[PREV - FREUDS_GARDNER] [TOP]
May 14, 2002
And the drumroll.
First, let me
question: See: GARDNER
*Every* case Gardner cites (in "Fads & Fallacies")
as crazy pseudo-science, I'm
completely convinced that he's
called it right, with *one*
exception: want to guess which
one? No, it isn't chiropractors.
(It would be nice to provide
a listing of every crazy fad
mentioned in Fads, to make
this a multiple choice
test... but that would be a
The one exception I have in mind:
And in fact, Gardner admits that
there may be something of
scientific value to General (At least he admits
Semantics: he knows it's not as this in my Dover
clear a case as the rest of his edition... it has
collection. the look of a patch
that he inserted
later after getting
While I have yet to read Korzybski's
"Science and Sanity" myself, I am
familiar with the S.I. Hayakawa text
"Language in Thought and
Action"... and while I don't agree
with all of the material, it clearly
doesn't deserve to be trashed along
with the flat-earthers.
It's probably wrong,
but it isn't insane.
I think there's something
funny going on with
academic credit here:
Hayakawa (and I presume
Korzybski) was pushing
what linguists like to Specifically: the medium
call "the Sapir-Whorf of thought is language and
hypothesis" thus there is no such
thing as a non-verbal,
My problem here is that non-linguistic thought.
Korzybski published his
stuff quite early: 1933. Or "Language is thought",
I would be very surprised as Mario Pei put it in
if Sapir or Whorf have a "The Story of Language"
publication that beats
that. So why isn't this There are lots of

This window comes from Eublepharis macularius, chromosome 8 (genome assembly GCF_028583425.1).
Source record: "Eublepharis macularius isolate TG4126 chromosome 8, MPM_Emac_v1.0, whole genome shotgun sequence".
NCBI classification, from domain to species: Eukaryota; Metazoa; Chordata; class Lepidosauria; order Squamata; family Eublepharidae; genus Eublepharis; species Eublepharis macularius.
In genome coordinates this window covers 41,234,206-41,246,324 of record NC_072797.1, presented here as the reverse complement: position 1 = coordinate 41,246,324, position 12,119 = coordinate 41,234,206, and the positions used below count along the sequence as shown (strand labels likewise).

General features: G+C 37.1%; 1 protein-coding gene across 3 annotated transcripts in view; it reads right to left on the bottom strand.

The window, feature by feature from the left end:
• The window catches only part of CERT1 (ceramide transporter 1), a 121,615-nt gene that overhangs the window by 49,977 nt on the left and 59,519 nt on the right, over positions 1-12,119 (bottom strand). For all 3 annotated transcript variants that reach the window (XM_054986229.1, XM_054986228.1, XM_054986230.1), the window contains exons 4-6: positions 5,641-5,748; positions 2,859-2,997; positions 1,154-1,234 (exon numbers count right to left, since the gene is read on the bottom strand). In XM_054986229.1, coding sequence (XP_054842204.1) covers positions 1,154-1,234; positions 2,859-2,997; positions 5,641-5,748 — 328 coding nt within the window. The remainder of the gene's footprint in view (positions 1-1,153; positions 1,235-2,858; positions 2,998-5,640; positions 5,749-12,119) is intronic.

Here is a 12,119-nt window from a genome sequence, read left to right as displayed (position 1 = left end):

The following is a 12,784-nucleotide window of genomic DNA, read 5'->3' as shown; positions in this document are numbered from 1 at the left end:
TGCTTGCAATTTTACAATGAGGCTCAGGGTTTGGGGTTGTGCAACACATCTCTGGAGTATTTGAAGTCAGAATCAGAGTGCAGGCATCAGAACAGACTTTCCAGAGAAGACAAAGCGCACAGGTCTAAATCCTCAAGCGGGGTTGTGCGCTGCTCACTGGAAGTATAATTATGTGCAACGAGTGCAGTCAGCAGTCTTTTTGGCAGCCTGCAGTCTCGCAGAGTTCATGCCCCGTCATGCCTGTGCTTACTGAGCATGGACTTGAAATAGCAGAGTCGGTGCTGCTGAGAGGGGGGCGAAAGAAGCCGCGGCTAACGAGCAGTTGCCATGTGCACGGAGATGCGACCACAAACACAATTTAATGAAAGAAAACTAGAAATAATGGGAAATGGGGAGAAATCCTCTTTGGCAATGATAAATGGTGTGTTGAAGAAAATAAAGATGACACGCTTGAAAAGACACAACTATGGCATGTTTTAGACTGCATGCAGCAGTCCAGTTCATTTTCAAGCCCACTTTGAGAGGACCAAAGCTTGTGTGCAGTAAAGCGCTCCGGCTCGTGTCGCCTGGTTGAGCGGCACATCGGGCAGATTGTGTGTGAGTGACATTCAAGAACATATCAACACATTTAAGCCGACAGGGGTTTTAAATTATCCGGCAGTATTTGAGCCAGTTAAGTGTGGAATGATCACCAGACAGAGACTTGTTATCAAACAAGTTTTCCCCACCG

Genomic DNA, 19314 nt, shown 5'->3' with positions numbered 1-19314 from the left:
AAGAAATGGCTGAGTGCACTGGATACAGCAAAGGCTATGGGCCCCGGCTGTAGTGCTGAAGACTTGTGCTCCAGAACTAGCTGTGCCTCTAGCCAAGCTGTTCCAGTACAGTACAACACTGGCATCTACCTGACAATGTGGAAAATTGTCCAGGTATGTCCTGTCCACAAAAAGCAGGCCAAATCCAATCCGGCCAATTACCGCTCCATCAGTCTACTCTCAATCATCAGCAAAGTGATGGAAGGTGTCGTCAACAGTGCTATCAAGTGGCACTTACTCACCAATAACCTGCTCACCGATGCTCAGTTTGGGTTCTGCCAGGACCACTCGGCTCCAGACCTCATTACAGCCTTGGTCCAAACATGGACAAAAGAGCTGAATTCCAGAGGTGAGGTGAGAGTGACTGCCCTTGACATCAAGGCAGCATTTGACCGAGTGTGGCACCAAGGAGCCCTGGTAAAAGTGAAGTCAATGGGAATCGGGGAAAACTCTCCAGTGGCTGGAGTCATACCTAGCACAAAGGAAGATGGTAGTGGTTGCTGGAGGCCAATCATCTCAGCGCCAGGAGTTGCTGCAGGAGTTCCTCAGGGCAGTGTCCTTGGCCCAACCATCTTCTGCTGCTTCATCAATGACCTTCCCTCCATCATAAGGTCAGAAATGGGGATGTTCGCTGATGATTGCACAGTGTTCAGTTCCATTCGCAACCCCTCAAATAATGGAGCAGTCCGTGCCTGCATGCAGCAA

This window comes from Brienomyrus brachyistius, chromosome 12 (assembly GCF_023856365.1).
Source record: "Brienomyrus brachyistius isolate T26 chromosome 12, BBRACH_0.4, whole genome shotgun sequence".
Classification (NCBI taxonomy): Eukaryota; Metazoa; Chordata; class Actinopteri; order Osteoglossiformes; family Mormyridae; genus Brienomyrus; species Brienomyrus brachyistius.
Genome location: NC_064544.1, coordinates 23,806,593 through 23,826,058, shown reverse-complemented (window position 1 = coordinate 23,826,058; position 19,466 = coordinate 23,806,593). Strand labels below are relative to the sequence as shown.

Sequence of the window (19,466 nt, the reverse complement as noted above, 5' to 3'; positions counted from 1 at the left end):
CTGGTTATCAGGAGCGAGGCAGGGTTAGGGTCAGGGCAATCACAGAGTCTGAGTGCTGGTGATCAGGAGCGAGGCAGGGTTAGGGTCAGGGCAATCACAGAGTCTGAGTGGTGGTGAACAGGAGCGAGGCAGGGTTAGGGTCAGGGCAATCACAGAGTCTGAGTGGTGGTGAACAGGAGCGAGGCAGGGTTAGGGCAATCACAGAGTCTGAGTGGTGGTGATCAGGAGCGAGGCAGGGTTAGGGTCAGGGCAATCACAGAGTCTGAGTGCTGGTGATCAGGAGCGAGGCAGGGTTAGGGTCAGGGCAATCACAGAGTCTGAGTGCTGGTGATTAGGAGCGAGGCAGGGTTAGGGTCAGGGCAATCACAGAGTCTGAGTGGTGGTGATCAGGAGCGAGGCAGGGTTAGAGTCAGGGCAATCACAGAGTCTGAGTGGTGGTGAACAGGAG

notion called "the problems with this
Korzybski doctrine", notion.
rather than "the
Sapir-Whorf hypothesis"? Okay, so there's this
stream of words running
Though actually, it through my head right
seems that it's more now, but what chooses
common to call it "the what the next word is
strong form of the going to be? There's
Sapir-Whorf hypothesis"; some sort of pre-verbal
which strikes me as a mental process in action,
neat method of claiming what's the point of
credit but denying calling it something
responsibility. besides 'thought'?
(I gather they This principle is the idea
realized this behind a lot of the
idea had "politically correct"
problems arguments about the need to
pretty early come up with names without
on, and negative connotations.
started Notably the connotations
backing away tend to chase after the
from it.) words after they've been
Anyway, this is hardly the becomes "special",
scientific crime of the so "special"
century-- lifting the name of becomes an insult
a widely discredited idea--
but it does call things like STUBBORN_WORDS
this into question:
p. 286, Dover edition of "Fads":
Modern works of scientific philosophy
and psychiatry contain almost no Look for "Babel-17" in
references to the Count's theories. DELANY
The simple reason is that Korzybski
made no contributions of significance
to any of the fields about which he Does loglan/lojban count?
wrote with such seeming erudition.
Really? Well, maybe he didn't.
But is it his fault?
Here I'm thinking of
Korzybski as the outsider
and Whorf as the insider.
Bardini, in his book on
Englebart, seems to regard
Whorf as an outsider of
Guy Deutscher in the NYT August 26, 2010:
"Seventy years ago, in 1940, a popular science
magazine published a short article that set in
motion one of the trendiest intellectual fads
of the 20th century. At first glance, there
seemed little about the article to augur its
subsequent celebrity. Neither the title,
'Science and Linguistics,' nor the magazine,
M.I.T.'s Technology Review, was most people's
idea of glamour. And the author, a chemical
engineer who worked for an insurance company
and moonlighted as an anthropology lecturer at
Yale University, was an unlikely candidate for
international superstardom. And yet Benjamin
Lee Whorf let loose an alluring idea about
language's power over the mind ... "
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